Wednesday, 31 July 2019

Book Release Tomorrow!

   Ohhh my goodness. The Sah'niir comes out tomorrow.
   I confess, I'm not actually quite as excited as I was when I released The Zi'veyn a year ago because The Sah'niir is the second in the trilogy, which means marketing isn't as straight forward - but I am excited. It's another book under my belt, after all, and I'm releasing The Sah'niir on The Zi'veyn's first birthday! I'm hoping to get the third and final book ready for August 1st 2020, but I don't honestly know how practical a plan that is. I'll try, though, but I'm not rushing anything. It should be out by winter 2020, though, and I'm working on getting Hlífrún (which falls between The Sah'niir and book three, as a stand-alone) out for summer 2020, if all goes well.

For now, though, The Sah'niir.
Kindle pre-order (£2.49)
(or search 'The Sah'niir' on your preferred Amazon/Kindle store)
Paperback will be available to purchase once live.

   Those who have read The Zi'veyn are aware of the sheer-faced cliff the story was left hanging from. The Sah'niir picks up a few weeks later, with the exception of the prologue. I've heard it said that if anything in the prologue or the epilogue was important, it would be in the chapters themselves, not added on 'as an after-thought'. I agree in many cases, and even my own prologues and epilogues move like that. I use them more like a passing glance through a window. Some people walk past a house and habitually peer in, just like some people read prologues and epilogues. Others continue on their way, satisfied with the world as it is, just like some people don't read prologues or epilogues. And that's just fine. I think you're missing out if you don't, but it's preference and I do follow the above idea: if it's important, it'll be in the book itself. Though they're never details that are 'added on as an after-thought'.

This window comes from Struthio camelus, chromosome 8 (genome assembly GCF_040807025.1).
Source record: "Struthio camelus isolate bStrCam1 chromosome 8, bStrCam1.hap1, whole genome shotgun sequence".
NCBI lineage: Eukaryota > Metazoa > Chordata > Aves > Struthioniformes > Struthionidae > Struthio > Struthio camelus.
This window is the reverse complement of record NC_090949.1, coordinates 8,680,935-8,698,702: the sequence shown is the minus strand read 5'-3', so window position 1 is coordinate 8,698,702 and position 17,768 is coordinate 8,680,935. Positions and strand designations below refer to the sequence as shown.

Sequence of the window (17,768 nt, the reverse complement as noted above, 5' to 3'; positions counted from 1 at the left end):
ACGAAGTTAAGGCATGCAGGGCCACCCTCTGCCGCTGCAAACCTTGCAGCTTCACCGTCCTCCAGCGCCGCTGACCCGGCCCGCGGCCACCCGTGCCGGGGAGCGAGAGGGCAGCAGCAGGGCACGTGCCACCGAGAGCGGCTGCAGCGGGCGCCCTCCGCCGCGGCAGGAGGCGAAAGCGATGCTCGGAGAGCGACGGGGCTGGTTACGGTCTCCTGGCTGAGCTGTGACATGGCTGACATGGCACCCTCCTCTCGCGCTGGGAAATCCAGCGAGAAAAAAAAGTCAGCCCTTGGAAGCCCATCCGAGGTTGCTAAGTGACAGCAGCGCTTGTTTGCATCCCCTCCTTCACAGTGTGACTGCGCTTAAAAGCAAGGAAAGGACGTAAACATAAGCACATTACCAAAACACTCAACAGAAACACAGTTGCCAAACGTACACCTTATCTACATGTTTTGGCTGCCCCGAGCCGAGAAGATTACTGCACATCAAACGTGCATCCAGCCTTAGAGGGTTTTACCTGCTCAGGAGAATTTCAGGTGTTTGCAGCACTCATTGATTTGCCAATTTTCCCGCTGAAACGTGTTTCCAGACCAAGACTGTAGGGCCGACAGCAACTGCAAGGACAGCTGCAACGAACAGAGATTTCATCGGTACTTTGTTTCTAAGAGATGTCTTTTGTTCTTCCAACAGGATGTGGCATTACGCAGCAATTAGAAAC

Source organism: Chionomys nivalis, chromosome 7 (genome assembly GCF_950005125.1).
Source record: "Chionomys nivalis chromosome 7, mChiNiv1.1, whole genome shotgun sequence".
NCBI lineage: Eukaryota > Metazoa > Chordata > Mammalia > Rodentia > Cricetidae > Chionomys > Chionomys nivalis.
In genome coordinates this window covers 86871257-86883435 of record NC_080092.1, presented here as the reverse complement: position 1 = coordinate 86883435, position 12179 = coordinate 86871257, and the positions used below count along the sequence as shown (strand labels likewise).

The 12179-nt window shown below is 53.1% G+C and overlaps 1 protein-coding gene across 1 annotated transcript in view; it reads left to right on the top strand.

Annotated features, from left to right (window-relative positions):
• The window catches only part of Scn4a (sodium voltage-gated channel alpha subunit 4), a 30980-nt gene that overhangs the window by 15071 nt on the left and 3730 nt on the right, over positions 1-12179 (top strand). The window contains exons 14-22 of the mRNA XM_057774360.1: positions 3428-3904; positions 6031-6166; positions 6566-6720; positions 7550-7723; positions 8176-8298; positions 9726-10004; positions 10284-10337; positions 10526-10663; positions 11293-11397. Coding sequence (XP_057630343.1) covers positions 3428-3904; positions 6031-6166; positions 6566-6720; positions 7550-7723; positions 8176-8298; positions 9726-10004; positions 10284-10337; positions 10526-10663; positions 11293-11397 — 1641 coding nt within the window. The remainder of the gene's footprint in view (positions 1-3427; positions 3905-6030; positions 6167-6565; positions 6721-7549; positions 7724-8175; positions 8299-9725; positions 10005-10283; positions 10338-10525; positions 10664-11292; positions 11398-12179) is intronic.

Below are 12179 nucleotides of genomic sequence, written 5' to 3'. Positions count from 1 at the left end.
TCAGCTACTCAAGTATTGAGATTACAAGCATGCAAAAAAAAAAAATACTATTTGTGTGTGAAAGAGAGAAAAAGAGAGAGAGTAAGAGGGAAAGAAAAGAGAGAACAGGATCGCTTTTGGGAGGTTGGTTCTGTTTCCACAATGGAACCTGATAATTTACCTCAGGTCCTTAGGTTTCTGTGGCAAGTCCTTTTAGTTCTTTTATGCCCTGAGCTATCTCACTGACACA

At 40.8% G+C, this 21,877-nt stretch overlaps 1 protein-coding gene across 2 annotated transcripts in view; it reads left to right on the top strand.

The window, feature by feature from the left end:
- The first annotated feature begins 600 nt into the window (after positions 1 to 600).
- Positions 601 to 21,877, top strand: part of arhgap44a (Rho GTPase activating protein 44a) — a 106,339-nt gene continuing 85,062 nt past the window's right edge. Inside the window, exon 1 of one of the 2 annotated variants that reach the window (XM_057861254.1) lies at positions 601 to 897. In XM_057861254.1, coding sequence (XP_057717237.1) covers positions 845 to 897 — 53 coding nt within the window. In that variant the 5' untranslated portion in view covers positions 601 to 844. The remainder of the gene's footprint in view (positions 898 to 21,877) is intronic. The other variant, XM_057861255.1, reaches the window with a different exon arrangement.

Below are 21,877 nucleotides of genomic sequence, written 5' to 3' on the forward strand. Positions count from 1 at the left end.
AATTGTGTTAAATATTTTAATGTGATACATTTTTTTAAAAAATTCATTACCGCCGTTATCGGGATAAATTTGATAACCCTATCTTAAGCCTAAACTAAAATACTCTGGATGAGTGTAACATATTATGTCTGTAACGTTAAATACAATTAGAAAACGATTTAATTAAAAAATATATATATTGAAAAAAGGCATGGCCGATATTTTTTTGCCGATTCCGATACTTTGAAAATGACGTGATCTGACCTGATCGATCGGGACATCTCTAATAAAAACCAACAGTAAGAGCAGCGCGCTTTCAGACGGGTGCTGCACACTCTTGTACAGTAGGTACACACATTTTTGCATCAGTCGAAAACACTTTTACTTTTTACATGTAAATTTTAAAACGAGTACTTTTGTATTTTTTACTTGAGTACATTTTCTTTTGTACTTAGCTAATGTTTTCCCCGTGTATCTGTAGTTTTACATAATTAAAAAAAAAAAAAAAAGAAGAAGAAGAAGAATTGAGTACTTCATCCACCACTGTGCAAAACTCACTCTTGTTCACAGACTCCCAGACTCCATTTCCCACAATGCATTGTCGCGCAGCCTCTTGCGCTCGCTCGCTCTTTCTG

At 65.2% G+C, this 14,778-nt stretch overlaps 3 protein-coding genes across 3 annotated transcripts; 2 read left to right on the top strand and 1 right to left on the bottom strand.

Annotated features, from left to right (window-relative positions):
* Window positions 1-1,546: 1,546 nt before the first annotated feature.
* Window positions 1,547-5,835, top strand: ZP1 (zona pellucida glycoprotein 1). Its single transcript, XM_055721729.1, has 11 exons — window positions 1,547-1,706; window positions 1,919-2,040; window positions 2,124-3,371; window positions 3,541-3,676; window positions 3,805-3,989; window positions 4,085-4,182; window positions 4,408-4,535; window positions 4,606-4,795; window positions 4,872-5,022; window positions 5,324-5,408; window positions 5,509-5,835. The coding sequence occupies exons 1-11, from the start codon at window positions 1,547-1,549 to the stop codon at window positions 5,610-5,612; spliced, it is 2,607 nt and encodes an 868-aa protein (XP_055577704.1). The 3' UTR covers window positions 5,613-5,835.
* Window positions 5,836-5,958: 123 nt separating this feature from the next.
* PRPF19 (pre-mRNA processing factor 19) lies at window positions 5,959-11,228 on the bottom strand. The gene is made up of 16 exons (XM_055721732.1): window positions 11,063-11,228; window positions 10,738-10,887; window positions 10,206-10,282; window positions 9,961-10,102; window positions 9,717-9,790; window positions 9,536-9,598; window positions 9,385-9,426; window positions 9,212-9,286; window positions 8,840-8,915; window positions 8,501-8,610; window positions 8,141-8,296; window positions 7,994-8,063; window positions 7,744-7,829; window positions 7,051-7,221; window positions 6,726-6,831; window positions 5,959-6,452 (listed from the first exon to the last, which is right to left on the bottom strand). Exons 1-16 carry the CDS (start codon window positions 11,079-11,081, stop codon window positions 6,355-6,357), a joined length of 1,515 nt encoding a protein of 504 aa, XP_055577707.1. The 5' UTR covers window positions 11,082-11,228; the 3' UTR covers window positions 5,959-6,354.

I will also say, though, that I really, really enjoyed writing The Sah'niir's prologue.

   If you're one of those weird people that like to read part of the second book before reading the first, just to test the waters, there will be a free preview of the first 5 chapters of The Sah'niir (including the prologue) available to read as a Kindle sample or browser window once the book has been released. You weirdos. 

Turunda & The Devoted Trilogy - World Building Prompts, Part 3

Continuing my compilation of Great Western Woods' #WorldBuildingQuest, on world of The Devoted trilogy.

Speaking of which, erm, the second book, The Sah'niir, well... 
it's out tomorrow!!!

Paperbacks will be up in a day or two, otherwise you can pre-order it on Kindle right now to download on release!
And get the first of the trilogy, The Zi'veyn, for £2.49 on Kindle!
Or read the first five pages of The Zi'veyn for free on Kindle, Kindle App or your browser right here!

#WorldBuildingQuest Week 3:

Day 15: Law & Order